I am proud that my efforts to lead have earned respect and admiration of Democratic and Republican elected officials and staff in the pertinent state and federal government organizations around the state and country. I believe that democracy is strengthened and thrives with a united citizenry that is informed and empowered to act responsibly. In addition to local Board assignments, I have had appointments to many Mid-Michigan regional boards, including the Mid-State Health Network Substance Use Disorders Oversight Policy, Tri-County Office of Aging and Tri-County Regional Planning Commission. As a Michigan State University Spartan graduate, I proudly support the MSU Extension District Council. I am particularly passionate about being part of the Capital Area Community Services, and for having a seat on the Head Start Policy Council and the opportunity to advocate and enrich the quality of local early childhood learning environments for our youngest citizens.

Additionally, I have experience representing counties on state and federal committees. I am the chair of MAC’s Environmental Committee and serve on its Transportation and Infrastructure and Health and Human Services committees. I also serve as the MAC liaison to the Michigan Association of Local Public Health Board. I have also served on the National Association of Counties’ Health Steering Committee and Environment, Energy and Land Use Steering Committee.

Region 5

Sarah Lucido, Macomb County

I was thrilled to be elected to the 13th District on the Macomb County Board of Commissioners last year. Before that, I spent seven years serving the residents of my community on Eastpointe’s City Council. I know my community and I understand the issues that are facing municipalities and counties across Michigan. I want to run for the MAC Board to represent my constituents on the state level and to be advocate for the needs of local and county government across the state.

Although I have lived my adult life in Macomb County, I spent a large part of my childhood living in Roscommon County and I have family ties that stretch across the northern Lower Peninsula. My husband and I own property in Crawford County, and we spend a significant amount of time there each year. While, certainly not unique, I believe that my experiences and personal ties across Michigan provide me with some added perspective on the diversity of our state. It has made me hungry to learn more about the needs of both urban and rural Michigan. This is a big reason why I would love the opportunity to serve on the MAC Board.

I believe that I would be an ideal candidate for the MAC Board. I look forward to meeting more of you at the upcoming MAC conference and to working together to more Michigan forward.


Terry Marecki, Wayne County

There has never been a more pivotal time for local government leaders to get our boots on the ground to move our state forward in a unified way. Following the events in recent years, Michigan is in a strong financial position to better the lives of Michiganders, but to do so we need active and guiding leaders to shepherd the way. Wayne County is thriving, and as a County Commissioner, I have demonstrated my ability to foster an environment that promotes growth and prosperity.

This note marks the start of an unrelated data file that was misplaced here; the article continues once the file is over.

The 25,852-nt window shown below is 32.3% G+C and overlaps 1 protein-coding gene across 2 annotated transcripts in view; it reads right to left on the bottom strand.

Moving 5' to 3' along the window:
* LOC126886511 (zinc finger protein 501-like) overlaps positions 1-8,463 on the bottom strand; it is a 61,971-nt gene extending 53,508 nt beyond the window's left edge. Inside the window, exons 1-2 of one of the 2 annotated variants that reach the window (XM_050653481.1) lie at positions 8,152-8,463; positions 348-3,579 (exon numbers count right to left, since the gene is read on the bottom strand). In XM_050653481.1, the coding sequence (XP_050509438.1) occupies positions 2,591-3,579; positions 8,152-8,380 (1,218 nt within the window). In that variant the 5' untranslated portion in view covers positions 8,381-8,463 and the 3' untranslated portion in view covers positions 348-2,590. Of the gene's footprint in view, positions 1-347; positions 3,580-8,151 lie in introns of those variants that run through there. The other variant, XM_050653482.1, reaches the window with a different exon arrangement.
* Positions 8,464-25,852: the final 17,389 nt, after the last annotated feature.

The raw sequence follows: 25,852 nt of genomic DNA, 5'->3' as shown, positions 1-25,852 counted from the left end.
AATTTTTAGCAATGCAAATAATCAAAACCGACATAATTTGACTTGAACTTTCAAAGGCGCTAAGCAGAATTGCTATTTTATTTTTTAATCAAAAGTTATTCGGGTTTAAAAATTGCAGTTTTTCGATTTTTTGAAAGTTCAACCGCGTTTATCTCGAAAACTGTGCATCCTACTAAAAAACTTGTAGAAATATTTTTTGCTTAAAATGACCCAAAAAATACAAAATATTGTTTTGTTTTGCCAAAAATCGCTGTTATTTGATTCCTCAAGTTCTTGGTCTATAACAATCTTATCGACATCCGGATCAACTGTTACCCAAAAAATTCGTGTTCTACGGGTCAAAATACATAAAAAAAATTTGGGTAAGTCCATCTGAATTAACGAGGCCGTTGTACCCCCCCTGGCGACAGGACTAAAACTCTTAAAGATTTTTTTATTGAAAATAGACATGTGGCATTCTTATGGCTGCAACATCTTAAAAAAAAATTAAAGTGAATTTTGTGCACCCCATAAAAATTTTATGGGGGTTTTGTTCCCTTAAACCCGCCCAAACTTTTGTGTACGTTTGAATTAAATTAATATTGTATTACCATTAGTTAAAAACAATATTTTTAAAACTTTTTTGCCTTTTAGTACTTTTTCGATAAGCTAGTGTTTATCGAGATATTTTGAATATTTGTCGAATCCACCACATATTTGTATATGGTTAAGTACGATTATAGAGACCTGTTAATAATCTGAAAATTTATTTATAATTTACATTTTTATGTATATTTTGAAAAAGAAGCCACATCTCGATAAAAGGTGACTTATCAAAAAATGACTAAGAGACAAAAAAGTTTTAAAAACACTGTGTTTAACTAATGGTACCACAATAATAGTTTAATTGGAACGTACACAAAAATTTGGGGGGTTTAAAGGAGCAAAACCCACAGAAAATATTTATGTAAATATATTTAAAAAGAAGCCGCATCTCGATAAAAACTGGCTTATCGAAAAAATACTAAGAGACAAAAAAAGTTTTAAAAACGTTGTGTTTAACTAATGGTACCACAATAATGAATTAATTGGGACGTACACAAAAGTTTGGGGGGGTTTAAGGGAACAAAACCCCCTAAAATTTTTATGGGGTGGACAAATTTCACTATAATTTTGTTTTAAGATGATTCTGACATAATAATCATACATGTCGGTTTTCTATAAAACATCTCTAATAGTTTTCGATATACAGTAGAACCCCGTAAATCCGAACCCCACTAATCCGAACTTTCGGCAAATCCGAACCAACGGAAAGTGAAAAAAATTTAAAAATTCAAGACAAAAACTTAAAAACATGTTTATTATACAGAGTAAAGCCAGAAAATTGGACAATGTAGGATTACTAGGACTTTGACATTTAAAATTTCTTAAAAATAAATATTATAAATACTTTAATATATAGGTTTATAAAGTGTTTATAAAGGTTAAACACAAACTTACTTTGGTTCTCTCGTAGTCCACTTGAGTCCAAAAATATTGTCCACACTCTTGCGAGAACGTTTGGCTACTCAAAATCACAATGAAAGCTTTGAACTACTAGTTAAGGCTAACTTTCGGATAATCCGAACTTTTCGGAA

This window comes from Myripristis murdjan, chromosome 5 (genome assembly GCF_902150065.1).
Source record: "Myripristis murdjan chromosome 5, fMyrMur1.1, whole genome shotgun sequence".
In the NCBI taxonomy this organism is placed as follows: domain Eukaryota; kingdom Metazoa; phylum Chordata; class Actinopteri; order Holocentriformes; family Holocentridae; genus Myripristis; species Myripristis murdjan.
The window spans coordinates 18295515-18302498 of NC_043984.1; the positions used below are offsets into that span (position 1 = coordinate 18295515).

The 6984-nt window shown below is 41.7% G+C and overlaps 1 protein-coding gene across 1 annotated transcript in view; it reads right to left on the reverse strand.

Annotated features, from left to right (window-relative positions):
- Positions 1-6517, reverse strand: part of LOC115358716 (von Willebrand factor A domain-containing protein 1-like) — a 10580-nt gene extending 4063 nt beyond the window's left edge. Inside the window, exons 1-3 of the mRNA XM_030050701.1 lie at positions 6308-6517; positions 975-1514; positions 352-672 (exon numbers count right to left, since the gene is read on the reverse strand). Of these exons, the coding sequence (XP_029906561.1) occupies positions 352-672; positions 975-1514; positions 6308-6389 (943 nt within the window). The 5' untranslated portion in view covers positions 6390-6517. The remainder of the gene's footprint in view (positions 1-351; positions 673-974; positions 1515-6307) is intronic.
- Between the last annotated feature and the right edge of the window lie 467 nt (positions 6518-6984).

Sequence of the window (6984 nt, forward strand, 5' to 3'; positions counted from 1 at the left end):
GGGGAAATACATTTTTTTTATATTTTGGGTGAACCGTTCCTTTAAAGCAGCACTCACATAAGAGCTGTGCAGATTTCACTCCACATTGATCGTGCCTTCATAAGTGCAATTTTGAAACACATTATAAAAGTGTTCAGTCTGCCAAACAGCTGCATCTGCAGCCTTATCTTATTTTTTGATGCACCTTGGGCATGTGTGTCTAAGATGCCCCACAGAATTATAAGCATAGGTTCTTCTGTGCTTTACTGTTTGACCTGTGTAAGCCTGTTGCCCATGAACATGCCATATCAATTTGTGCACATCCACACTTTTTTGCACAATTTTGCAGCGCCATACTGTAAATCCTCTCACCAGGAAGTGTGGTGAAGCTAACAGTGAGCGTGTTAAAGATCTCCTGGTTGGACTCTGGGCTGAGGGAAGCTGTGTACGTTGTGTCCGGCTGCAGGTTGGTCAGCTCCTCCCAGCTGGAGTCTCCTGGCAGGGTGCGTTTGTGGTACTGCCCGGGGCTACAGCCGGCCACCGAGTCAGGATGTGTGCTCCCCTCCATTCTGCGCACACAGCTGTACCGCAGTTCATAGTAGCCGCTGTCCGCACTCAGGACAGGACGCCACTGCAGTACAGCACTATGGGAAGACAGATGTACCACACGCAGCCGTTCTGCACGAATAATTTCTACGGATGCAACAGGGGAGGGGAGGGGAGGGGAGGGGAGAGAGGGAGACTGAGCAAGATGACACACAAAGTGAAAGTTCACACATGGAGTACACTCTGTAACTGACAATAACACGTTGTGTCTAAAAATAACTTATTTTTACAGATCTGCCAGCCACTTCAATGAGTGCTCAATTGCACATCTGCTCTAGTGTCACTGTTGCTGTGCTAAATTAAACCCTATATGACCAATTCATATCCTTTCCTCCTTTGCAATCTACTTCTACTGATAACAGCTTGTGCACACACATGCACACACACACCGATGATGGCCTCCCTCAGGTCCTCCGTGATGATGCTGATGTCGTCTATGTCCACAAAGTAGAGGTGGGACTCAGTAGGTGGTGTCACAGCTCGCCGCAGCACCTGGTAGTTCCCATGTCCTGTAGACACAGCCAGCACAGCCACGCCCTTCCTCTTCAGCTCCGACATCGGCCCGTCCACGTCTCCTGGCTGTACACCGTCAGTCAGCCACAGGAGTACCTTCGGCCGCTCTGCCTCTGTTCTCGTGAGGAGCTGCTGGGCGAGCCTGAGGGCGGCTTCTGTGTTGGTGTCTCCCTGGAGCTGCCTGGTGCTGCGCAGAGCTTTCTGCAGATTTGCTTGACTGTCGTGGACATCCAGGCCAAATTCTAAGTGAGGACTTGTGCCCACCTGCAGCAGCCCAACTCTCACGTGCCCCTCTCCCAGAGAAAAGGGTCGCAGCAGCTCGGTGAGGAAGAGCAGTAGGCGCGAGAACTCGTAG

I have been dedicated to serving my community for decades, and my experiences as a leader in education and at the city, county, and national levels will allow me to bring an added perspective to the board. My success working alongside colleges from many different backgrounds proves that I have what it takes to be a successful MAC Board Member.

I was first elected as Wayne County Commissioner in 2014, and I have greatly enjoyed and benefited from my work as a county leader over the past eight years. My current assignments on the Commission include serving as Chair of the Committee on Public Services and as a member on the Ways & Means Committee, Health & Human Services Committee, Benefits & Staffing Task Force and the Special Committee on the Criminal Justice Complex.

I serve as one of Wayne County’s representatives on the Detroit Zoological Authority, and I am active with the National Association of Counties where I serve on the Large Urban Caucus Committee and the Transportation Policy Steering Committee. Outside of my county work, I am involved in community organizations including in the role of Secretary for the Livonia Community Foundation, Chair of the Livonia Prayer Breakfast board, and honorary board member of the Livonia Public Schools Foundation.

Thank you for the honor of considering me for the MAC Board to represent Region V. I truly look forward to the opportunity to serve my county and state on a larger platform, and to work with leaders from across Michigan to advance our state for the better.

Region 6

Donald Jay O’Farrell, Iosco County

It is my wish to be a voice to represent the people of my region of northeastern Michigan on the MAC Board. We are in need of representation for this area, and I believe I could serve well in this capacity.

I currently serve as Iosco County chairman of the board. I have been District 5 commissioner for the last 12 years; chairman for the last three years.

I grew up in Whittemore, Mich., where I graduated from high school. I went on to obtain a bachelor’s degree in criminal justice from Michigan State University. I spent more than 32 years in law enforcement, retiring as a police lieutenant with the Pittsfield Township Police Department in Ann Arbor. I am a graduate of the Northwestern University School of Police Staff and Command and of the 211th session of the FBI National Academy in Quantico, Va.

My wife Jennifer and I share four sons and six grandchildren. We were able to obtain our dream to move back to my hometown of Whittemore upon retirement.

MAC-backed revenue sharing bills introduced

Two different packages of bills that create a state Revenue Sharing Trust Fund and direct the expenditures of such a fund have been introduced in the Legislature.